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Nature program teaches kids about their world (Video)

By chirst
Nov. 10, 2012 at 5:10 a.m.
Updated Nov. 11, 2012 at 5:11 a.m.

Karen Hickman, of Belton, makes a basket from a yucca plant for a demonstration at Rio! Rio! on Saturday at the Goliad State Park using the same materials and method Native Americans in the area would have used. Hickman said it would take about three weeks to make the basket if she worked on it full time.

Ten-year-old Eddie Garza spent his Saturday outside, doing everything from grinding corn with a rock to learning how to make a rope from horse hair.

"It has a lot of exercise," Eddie said, as he worked to make the corn powder. "It makes food, and you don't really need anything else to make it."

Eddie, along with the rest of his Cub Scout Troop from Taft, came to Rio! Rio! in the Goliad State Park to learn about nature.

The day included demonstrations and exhibits to involve students in the early days of Texas with the educational program meant to teach students how the San Antonio River drew plants, animals and humans to the area.

"It is interesting for them to learn about the history and how these people lived. ... That is the point of the Cub Scouts. It is about making fire and setting up camp - about nature. So to learn how they did it way back when and correlate that, they learn a lot," said Ray Garza, cub master of the troop.

Beth Ellis, level two park ranger who has helped put the event together since 2000, said it helps students understand their role in nature.

"It is important for us that kids, especially, understand the interplay - the connection with nature," Ellis said. "In our culture, there seems to be a huge separation between the natural world and the human world, but really they exist together."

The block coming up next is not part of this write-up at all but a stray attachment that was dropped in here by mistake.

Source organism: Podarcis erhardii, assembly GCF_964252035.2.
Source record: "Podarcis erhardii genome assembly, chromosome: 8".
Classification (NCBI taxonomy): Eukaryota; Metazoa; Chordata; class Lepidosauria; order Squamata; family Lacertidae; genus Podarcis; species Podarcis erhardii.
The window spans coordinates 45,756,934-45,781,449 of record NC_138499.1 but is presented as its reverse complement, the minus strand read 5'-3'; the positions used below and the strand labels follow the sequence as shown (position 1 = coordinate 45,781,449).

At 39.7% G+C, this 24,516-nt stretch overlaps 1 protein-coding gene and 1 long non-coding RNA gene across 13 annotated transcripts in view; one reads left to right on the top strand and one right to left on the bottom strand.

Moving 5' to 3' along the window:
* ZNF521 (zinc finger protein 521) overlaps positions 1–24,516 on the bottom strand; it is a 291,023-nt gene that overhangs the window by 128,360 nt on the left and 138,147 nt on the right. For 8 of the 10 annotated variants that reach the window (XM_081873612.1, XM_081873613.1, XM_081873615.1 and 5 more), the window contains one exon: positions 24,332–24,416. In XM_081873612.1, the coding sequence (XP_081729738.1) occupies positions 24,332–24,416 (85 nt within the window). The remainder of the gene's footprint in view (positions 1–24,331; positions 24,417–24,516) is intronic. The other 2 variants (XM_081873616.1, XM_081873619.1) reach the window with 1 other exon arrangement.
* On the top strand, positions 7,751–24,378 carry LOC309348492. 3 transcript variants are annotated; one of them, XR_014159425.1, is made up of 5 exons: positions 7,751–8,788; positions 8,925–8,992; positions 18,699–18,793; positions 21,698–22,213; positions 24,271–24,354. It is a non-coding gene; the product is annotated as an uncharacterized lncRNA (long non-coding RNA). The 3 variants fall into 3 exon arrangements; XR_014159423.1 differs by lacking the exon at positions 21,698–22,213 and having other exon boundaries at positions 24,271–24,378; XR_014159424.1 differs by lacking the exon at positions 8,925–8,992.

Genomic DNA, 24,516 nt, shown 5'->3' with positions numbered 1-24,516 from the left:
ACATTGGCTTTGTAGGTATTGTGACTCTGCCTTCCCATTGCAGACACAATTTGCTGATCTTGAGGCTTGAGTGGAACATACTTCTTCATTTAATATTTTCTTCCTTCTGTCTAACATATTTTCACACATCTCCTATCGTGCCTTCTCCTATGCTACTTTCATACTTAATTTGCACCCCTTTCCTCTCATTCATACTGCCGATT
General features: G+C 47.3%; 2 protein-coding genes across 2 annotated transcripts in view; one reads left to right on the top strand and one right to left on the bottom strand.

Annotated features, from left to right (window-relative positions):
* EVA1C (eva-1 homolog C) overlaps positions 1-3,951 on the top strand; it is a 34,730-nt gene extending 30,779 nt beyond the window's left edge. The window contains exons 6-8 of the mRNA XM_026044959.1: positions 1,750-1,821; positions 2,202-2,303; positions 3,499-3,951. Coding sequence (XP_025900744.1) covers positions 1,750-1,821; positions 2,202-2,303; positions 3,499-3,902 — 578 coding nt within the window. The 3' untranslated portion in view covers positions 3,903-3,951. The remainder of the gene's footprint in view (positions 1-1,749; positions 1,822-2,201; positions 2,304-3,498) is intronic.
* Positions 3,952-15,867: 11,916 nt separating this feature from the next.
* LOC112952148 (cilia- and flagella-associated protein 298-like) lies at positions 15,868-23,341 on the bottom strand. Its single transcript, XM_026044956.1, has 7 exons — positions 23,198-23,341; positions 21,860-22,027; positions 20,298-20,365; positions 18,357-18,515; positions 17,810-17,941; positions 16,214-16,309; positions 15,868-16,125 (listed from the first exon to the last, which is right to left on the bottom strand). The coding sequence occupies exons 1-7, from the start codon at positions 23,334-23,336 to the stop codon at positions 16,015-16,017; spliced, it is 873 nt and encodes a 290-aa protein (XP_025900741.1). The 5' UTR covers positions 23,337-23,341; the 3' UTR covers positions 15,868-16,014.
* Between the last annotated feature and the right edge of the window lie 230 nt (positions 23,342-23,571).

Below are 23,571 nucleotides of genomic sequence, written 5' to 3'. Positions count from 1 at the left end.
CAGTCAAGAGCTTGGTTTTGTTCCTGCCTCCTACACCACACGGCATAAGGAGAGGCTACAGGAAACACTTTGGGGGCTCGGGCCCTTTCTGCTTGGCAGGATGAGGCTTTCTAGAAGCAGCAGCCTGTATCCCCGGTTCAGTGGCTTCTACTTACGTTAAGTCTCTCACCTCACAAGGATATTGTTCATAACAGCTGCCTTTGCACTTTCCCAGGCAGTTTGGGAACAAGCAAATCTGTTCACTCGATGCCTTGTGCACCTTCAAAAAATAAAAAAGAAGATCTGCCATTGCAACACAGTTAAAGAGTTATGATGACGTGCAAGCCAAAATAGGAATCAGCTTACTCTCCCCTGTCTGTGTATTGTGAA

Though Rio! Rio! was open to the public Saturday, Friday was reserved for school visits. Ellis said they had almost 1,000 students come through the park Friday from as far away as Mercedes.

The event included fishing games, a selection of animals on display from the Texas Zoo and a gun powder demonstration.

Jim and Karen Hickman, of Belton, have attended Rio! Rio! for the past six or seven years. They make tools from the Native American culture using the same materials and methods the natives used.

"It is the technology that we have modernized and evolved into our pottery, china and baskets," Karen Hickman said as she coiled a basket out of a yucca plant.

Eddie, excited to camp in the park overnight, said Rio! Rio! was worth the trip from Taft.

"I've learned a lot of things, like what some special things the Native Americans used, like animal skins and what animals they used and where they can be found now," Eddie said.



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